to become a better writer, you must write. You must write a lot.
And you need to practice experimenting with your writing form constantly. The pressure of this goal will allow you to set aside preconceived notions of what you should be writing and how you should be doing it. You will not have time to overanalyze your work, you will just have to write, write, write and be surprised by what comes out of you. You may love your work some days and wonder what happened on others, but by the end of the month, you will have amassed 31 new plays.
And I agree.
I’m almost up to snuff as of this writing (August 7th, I’ve submitted 5 plays and have two in the works). I’m also writing an assignment-play, story of my own choosing but required to utilize 10 out of 16 prompts given by my prof.* And I’m in rewrites on more projects than I want to iterate here, none of which have I had time to touch, and for two of which I’ve had recent feelers from theaters.
But I’m loath to give up the “31” project. Part ambition, part guilt – they were kind enough to interview me** as an inspiration to others – so I’m taking a leaf out of the book of one of my mentors, Raymond Bobgan, by spending a bit of time thinking about how to work in a very different way without sacrificing quality.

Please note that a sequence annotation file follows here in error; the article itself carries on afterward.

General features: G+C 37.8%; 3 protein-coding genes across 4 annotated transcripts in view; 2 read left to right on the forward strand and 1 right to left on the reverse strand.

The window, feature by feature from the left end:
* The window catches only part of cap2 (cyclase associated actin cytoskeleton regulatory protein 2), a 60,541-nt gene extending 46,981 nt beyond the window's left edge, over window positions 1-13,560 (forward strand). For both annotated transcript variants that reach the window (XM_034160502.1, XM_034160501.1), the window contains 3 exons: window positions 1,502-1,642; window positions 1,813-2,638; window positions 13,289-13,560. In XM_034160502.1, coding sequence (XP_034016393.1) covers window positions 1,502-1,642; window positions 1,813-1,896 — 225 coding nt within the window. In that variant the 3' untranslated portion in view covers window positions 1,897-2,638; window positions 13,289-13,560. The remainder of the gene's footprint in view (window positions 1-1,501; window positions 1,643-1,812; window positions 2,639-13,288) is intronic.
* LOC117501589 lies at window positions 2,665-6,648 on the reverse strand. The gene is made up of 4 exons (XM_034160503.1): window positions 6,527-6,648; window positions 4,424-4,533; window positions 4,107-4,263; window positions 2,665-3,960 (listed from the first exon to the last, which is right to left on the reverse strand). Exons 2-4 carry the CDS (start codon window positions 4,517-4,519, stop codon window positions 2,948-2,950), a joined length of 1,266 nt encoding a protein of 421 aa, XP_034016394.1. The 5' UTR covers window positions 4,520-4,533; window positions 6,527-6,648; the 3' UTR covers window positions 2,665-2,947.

I’m reading outside my comfort zone, currently the plays of Naomi Wallace and Kenneth Koch’s Making Your Own Days (as well as fellow Clevelander Michael Ruhlman’s Ratios). This summer I’ve participated in Michael Dumanis’ final CSU poetry workshop and gotten back into my beloved garden for the first time in years.
Have I mentioned lately – to you, the collective, ubiquitous you – how fortunate I am? How grateful? I reaffirm these things daily to myself, to whatever characters, spirits, ancestors and lost beloveds happen to be hanging around, to the few living with whom I congress in a given day, but fear that I don’t express it enough in the wider world.
And if you don’t get why I’m mentioning it now, I suggest you reread this post. Or write your own. Or join the “31” folks, there’s still time to put out a new body of work, or at least of fodder for works to come. As Rachel and Tracy say,
Instead of waiting for the breeze of inspiration to blow your way, you will see that writing is a craft that can be called on at any time.
*Yes, I’m a woman ‘of a certain age’ and have been a theater practitioner for 49 years, but to be able to teach playwrighting at Uni level, I need a terminal degree, so I’m enrolled in the NEOMFA program.
**You’ll see that this link leads nowhere. They interviewed me the following year and my thesis was, great if you’re a good writer but if you have nothing to say, don’t write. They didn’t like that, refused to publish the second interview, and deleted the first from their website. Here, though, is a copy of that interview.
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